You can also share content from Android and iOS devices using LG’s TV Plus app and Miracast/WIDI is also supported.
While the HU85LS is focused on business/education applications, they are equipped with video processors similar to those utilized in LG’s 4K HDR TVs. One benefit of using such a powerful processor is the HU85LS can dynamically tone map HDR content.
The HDR provides a significant improvement in dynamic range as well as color. It lets you see more detail in the shadows and the bright areas and delivers more saturated lifelike colors.
HDR consumer content (4K blu-ray and streaming) is mastered for playback on a flat panel not a projector, so it’s produced at a variety of brightness levels ranging from 1,000 nits (292 fL) to 4,000 (1167fL) nits.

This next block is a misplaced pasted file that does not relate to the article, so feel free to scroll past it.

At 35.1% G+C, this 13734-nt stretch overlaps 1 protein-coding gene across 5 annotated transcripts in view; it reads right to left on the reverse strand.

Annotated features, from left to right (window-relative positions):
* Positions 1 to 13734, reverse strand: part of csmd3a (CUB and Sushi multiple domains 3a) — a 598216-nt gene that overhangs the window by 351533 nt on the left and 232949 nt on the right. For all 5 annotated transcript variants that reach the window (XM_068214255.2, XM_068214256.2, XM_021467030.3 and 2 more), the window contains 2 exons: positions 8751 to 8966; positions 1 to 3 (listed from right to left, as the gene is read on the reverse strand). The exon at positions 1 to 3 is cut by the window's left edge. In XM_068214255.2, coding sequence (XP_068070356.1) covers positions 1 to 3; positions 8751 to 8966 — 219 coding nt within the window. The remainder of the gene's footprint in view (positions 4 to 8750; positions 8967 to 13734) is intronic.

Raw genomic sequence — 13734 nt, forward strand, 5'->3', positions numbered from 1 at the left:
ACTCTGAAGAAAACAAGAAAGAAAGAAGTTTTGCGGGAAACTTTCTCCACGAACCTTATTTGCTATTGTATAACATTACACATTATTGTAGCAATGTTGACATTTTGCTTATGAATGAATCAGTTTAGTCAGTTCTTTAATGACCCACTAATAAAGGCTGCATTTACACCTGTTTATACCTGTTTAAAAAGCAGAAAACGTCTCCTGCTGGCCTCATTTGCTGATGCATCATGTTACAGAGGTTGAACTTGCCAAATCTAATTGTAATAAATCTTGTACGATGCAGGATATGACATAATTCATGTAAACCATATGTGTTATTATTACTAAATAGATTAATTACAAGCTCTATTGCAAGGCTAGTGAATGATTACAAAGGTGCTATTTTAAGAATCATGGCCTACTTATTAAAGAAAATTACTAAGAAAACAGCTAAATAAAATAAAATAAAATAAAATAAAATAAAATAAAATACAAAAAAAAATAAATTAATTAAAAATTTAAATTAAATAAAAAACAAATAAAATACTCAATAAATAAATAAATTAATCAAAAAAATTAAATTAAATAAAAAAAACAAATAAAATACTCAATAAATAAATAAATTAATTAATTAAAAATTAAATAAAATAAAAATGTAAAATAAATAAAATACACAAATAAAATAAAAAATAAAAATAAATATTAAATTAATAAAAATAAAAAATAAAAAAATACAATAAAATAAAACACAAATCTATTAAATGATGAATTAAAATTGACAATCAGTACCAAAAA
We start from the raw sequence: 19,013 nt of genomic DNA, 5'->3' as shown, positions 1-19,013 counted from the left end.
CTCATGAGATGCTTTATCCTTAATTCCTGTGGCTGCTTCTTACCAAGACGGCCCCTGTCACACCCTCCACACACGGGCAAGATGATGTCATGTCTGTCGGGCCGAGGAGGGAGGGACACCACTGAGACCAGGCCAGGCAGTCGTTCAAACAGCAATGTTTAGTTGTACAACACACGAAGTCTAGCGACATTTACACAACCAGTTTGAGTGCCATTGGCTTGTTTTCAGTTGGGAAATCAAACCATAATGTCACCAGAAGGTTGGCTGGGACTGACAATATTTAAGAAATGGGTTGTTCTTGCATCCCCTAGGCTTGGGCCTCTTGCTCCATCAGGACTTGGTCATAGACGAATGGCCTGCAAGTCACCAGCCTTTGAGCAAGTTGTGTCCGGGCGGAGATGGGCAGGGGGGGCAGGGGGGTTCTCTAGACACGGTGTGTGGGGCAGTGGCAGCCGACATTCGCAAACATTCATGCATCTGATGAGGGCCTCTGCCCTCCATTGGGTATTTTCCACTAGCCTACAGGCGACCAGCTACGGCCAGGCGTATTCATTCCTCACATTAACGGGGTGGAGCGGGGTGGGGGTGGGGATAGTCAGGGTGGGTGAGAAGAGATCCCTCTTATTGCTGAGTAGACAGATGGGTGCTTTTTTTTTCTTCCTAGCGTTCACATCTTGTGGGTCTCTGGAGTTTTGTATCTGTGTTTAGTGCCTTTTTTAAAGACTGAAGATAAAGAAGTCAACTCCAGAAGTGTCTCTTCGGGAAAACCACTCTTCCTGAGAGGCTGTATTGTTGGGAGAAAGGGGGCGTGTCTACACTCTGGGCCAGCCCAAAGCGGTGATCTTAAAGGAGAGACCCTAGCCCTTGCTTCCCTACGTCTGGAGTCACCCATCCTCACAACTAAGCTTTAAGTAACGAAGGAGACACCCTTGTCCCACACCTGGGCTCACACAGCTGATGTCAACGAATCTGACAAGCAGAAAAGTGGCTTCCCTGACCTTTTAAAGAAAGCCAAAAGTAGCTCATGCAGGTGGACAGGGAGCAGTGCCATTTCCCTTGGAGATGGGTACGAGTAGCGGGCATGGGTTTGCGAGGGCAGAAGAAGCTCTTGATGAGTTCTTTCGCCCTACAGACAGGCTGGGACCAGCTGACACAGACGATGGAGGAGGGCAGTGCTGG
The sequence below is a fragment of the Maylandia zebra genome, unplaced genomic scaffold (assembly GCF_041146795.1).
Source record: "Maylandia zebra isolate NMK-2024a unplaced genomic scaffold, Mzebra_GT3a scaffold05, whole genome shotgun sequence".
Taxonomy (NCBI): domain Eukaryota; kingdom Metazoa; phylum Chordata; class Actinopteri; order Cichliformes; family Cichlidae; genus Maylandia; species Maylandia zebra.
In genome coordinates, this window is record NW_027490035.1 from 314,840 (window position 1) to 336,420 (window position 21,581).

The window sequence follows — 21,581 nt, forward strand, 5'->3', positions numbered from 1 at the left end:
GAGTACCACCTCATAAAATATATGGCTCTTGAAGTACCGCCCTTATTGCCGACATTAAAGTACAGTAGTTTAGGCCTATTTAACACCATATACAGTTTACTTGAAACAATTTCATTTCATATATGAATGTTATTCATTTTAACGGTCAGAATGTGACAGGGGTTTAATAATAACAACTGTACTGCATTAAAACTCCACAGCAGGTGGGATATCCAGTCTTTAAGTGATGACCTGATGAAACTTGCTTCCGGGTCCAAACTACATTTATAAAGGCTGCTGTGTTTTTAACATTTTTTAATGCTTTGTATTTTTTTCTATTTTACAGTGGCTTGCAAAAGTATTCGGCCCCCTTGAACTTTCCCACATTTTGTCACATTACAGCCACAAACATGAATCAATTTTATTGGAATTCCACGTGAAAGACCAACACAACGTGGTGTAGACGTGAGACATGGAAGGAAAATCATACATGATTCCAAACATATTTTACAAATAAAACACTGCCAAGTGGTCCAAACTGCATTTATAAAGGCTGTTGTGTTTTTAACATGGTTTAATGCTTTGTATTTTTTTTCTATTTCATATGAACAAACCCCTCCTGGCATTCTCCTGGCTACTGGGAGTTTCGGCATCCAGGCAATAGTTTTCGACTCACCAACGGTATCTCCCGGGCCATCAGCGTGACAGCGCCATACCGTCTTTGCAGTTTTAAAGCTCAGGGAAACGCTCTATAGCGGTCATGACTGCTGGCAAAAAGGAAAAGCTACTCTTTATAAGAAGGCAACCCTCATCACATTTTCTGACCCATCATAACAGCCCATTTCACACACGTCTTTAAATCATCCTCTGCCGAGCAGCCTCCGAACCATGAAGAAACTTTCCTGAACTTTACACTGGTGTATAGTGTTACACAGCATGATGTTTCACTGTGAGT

Most 4K HDR-capable projectors can only deliver between 100 nits (29fL) and 200 nits (58 fL). This means no HDR-compatible Home Theater projector can reproduce all the brightness found in consumer HDR content.
HDR projectors utilize tone mapping, which compromises maintaining bright highlight details and delivering full-screen brightness. There is a variety of information embedded in HDR content that an HDR display uses to make picture adjustments. There’s an HDR Infoframe that triggers the projector to switch to the appropriate HDR mode.
When the HDR info frame is detected, most HDR projectors switch to HDR mode with a fixed tone map. It is basically one size fits all, which hurts HDR performance.